Analysis of a two equal areas interconnected

Application of superposition principle

Characteristic equation

Roots and solution types

Root locus

Oscillatory responses of increasingly higher frequencies

Need for a new model


Analysis of a two equal areas interconnected 


Analysis of a two equal areas interconnected


Problem 3


Analysis in time domain 


An introduction to time-domain analysis

Standard form

Symbolic block diagram

Concepts and notation

Transfer matrix

Characteristic polynomial

Poles are eigenvalues


State space representation 


Modal matrix

Normal form

J is a diagonal of eigenvalues

Illustration for mode decoupling


Linear, constant matrix feedback

New controlled system

(A,B) controllable

Plant matrix with feedback

Where are the other controls?

Solution and exp(At)

x(t) as a convolution integral

Controllable canonical form


Controllability canonical form and optimal control 


Controllability canonical form

Its dual: observability canonical form

Importance of coefficients a’s

Role of b’s


Concepts of Optimal control

Linear quadratic regulator

Ricatti eq

The engineering problem: choosing Q’s and R’s

Limitations to the use of Optimal Control

Systems in triangle: two generators and one load

Load as a unit step at a load bus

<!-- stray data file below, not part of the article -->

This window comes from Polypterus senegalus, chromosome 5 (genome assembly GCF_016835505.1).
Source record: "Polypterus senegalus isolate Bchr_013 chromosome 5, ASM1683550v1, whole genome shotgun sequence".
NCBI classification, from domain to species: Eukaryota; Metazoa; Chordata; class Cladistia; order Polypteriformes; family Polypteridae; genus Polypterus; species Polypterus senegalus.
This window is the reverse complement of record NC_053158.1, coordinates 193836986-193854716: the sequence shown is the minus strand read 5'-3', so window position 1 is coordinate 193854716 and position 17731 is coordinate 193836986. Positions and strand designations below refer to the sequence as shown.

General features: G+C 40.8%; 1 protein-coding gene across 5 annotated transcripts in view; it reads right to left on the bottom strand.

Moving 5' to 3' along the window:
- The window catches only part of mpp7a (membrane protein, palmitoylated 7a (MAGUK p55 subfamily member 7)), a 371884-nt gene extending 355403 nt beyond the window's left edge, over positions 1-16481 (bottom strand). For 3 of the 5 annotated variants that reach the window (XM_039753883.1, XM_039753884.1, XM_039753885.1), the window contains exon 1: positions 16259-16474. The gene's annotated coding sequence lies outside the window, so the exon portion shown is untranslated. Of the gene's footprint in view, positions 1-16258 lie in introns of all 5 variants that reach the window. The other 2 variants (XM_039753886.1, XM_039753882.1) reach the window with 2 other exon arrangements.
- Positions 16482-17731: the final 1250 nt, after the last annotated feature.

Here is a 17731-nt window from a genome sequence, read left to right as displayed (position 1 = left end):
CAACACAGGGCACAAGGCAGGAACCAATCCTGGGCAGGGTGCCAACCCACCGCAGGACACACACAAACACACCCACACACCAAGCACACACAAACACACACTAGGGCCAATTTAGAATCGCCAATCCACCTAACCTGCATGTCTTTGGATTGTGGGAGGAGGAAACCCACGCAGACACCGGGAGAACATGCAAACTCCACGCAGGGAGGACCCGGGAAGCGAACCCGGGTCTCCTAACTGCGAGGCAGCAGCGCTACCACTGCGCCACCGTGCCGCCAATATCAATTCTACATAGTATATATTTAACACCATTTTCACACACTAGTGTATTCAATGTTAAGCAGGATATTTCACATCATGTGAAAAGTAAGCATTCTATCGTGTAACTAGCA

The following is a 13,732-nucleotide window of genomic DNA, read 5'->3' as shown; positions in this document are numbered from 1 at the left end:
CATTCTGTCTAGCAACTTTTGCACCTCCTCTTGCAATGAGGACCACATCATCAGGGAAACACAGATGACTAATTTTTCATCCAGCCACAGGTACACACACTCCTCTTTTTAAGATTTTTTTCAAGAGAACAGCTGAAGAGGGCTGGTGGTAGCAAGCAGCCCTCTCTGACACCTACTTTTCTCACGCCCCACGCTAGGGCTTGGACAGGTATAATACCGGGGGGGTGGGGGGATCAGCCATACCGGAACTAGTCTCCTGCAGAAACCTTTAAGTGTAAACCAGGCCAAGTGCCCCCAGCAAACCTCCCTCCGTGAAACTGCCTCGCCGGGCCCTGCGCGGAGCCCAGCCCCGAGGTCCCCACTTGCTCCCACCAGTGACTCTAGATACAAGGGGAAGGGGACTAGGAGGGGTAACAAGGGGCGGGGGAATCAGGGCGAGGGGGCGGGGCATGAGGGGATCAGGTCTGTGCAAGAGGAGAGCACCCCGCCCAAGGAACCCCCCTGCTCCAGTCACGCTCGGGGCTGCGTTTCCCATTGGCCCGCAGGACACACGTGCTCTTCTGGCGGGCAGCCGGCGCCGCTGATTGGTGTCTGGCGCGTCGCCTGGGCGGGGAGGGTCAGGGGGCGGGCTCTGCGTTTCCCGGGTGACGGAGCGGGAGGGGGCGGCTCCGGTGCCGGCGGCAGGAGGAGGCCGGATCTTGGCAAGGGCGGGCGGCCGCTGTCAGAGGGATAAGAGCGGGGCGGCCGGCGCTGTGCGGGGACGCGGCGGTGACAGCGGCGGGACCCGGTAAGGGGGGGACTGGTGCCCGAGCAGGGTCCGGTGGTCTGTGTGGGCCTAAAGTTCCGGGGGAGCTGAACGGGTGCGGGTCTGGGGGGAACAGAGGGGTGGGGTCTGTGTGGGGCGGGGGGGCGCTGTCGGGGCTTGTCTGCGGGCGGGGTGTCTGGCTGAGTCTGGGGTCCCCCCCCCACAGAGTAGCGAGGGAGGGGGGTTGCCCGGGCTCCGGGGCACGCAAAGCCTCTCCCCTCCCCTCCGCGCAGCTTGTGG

"Complete model" for the generator

Control problem vs transient response

Linear analysis vs nonlinear analysis


Voltage regulator and frequency regulator together


"Complete model" for the generator

Control problem vs transient response

Linear analysis vs nonlinear analysis

Revision of triangle systems

Linearization formulas

AVR+AGC coupling

Possible instabilities

Stabilization by coupling: PSS

Input Output and TF for PSS

Voltage regulator and frequency regulator together

Nodal demand is an electric quantity

Role of delta and emf

Integration of the models

Simulation of the slow oscillations in interconnection power

The role PSS Power System Stabilizer

Models for PSS

The role of tertiary control


Economic Dispatch 


The role of tertiary control

Non-automatic control

Costs curves: total, marginal, efficiency, average

Key aspects of the curves

Lossless dispatch

Problem Mathematical formulation

Two ways to solve the problem:

Using a Lagrangean approach and

Using variable substitution

The results: equal incremental costs

How this can be carried out by bisection



ED with losses and bounds 


Why introduce losses into the problem

The need for penalty factors

Losses as a function of decision variables

Math formulation and results

How the problem can now be solved using the same techique

The need for ityeraions dure to PF’s

How to compute losses and PFs:

Bs methods and power flow methods

Fundamentals of those methods

Mathematical derivations


Handling inequality constraints and OPF 


Handling inequality constraints and OPF

Examples of inequality constraints in ED problems

Understanding why constraints must enter the active set and why they must leave

Kuhn Tucker conditions